The following quotations are from “Putting Down Marks (my life as a draftsman)” by Jim Dine.  Where he uses “draw” or “drawing” substitute “write” or “writing” and I find a remarkable similarity with my own experience making things…I find his work and thought quite inspiring to my own and wanted to share with you many writers/artists/thinkers…


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“I’ve always had a wish to put down  marks”

“My mind was going and so was my hand”

“I love building up, erasing, losing it, bringing it back, taking it away.  I trust my method of not trusting”

“He’s always so frightened of failure and of finishing, and that moves me” (of Giacometti)

“But what is really the optimal situation for me is to get my brain around what I’m trying to do.  That’s all.”

“I have a total connection between my hand and my eye – it’s just that I can’t see sometimes”

“Drawing is not an exercise.  Exercise is sitting on a stationary bicycle and going nowhere.  Drawing is being on a bicycle and taking a journey.  For me to succeed in drawing, I must go fast and arrive somewhere.  The quest is to keep the thing alive – “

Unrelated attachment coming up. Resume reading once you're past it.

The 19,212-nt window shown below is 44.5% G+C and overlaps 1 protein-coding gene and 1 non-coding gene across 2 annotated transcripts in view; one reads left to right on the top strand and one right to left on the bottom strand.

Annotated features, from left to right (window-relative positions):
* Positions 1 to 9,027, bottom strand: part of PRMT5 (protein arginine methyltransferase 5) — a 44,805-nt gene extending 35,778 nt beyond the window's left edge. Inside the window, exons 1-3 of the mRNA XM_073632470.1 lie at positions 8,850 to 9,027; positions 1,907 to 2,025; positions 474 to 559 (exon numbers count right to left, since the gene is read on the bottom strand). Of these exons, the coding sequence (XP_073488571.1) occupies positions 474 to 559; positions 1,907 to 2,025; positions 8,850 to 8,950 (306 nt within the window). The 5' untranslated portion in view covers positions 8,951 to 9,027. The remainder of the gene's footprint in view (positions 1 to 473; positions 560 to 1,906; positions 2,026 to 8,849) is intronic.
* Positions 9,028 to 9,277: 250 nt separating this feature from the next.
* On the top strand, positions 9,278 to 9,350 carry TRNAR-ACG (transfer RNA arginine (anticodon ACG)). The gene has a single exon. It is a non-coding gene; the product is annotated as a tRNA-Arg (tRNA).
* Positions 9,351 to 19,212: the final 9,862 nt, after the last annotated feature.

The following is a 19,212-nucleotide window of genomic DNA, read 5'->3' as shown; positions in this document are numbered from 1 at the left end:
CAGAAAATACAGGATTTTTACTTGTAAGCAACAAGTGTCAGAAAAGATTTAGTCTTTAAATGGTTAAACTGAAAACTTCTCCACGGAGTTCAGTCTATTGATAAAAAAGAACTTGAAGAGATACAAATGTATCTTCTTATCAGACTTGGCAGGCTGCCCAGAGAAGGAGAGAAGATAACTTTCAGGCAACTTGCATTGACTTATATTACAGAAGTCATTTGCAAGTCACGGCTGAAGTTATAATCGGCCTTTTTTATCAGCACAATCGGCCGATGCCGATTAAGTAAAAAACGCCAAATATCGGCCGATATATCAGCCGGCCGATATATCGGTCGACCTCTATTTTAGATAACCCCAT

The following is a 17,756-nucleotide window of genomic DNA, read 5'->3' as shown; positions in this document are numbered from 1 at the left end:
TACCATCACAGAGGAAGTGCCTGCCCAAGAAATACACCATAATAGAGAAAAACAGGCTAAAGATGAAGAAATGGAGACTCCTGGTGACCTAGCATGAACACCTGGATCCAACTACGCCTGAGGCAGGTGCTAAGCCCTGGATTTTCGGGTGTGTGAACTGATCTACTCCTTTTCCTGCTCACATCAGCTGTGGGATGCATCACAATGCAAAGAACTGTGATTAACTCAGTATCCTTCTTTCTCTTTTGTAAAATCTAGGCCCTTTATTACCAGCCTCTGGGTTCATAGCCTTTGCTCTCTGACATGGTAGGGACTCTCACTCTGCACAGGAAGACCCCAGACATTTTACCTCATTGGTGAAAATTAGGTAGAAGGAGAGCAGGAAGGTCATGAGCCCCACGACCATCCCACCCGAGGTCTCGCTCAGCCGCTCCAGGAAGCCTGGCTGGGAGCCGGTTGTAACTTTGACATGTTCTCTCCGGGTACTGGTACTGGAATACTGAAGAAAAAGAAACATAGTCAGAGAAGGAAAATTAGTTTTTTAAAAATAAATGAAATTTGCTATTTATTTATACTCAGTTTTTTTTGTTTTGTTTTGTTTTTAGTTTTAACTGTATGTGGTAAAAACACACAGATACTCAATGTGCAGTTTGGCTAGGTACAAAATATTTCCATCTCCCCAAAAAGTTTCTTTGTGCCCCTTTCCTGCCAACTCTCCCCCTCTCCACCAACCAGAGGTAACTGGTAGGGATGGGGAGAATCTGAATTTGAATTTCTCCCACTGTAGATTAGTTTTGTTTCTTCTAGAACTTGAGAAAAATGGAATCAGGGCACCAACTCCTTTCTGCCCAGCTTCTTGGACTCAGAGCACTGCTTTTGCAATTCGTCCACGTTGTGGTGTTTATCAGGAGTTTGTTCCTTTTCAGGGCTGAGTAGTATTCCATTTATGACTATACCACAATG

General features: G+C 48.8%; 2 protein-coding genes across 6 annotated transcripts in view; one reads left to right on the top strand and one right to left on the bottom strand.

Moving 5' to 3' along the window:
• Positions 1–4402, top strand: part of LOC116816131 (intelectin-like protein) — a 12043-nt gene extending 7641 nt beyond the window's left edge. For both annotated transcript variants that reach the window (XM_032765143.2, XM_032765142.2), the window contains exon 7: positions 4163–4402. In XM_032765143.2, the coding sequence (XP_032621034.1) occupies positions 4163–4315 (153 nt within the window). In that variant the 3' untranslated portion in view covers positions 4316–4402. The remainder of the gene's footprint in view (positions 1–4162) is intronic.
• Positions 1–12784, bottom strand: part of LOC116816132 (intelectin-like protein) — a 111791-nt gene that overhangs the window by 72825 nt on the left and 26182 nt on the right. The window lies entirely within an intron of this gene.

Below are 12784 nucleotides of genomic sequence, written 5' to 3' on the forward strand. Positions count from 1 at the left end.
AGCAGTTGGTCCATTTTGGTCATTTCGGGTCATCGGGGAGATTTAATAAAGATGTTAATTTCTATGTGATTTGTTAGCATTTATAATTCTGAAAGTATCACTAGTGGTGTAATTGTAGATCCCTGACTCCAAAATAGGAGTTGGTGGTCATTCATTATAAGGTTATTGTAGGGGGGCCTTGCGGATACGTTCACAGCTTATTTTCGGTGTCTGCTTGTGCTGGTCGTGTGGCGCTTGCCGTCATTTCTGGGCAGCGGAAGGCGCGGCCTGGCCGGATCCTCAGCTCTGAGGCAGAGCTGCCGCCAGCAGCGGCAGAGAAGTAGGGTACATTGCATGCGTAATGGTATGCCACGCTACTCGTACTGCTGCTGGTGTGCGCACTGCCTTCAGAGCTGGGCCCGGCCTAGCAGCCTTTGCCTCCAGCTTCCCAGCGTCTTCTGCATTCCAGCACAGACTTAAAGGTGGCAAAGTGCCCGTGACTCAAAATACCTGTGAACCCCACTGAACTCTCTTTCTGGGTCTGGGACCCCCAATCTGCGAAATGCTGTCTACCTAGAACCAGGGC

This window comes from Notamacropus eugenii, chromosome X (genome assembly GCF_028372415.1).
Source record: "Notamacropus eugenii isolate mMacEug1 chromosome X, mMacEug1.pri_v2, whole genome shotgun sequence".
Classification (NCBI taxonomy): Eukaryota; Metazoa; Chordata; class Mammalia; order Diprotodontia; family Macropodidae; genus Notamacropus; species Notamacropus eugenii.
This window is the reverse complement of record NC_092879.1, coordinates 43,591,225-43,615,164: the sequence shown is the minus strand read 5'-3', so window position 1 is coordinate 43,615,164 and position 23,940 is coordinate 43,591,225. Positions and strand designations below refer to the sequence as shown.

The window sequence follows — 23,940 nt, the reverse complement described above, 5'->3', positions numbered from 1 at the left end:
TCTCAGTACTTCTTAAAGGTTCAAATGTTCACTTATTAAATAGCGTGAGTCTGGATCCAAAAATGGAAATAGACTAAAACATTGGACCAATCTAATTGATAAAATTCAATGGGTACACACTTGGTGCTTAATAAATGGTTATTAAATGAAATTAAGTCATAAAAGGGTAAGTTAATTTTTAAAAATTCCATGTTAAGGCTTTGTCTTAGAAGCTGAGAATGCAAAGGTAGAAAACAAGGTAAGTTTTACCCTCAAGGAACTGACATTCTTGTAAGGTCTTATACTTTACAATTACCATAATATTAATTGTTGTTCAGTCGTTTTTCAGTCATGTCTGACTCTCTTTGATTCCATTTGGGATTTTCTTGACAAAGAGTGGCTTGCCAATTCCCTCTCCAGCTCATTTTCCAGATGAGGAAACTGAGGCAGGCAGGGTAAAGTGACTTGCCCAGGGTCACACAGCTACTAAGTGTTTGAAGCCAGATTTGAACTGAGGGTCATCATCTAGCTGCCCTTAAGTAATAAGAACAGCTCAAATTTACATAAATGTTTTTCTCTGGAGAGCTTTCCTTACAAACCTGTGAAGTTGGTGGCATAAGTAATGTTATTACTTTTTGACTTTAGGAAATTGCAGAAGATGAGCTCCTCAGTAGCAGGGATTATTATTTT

“I’m interested in making a vehicle within which it is possible to feel certain things…And these emotions don’t have words.  They really don’t”

“I want to get my drawing out of my heart the way photography accesses my marginal thoughts and images”

“The state of wanting to draw something, for me, is a way to capture it and that’s a primary emotion for me.”

“I want to possess them and what better way of possessing them than to draw them.  The reason I wanted to possess them is they reminded me of other things that are wordless”

“Drawing is the medium which has been the blood of my life”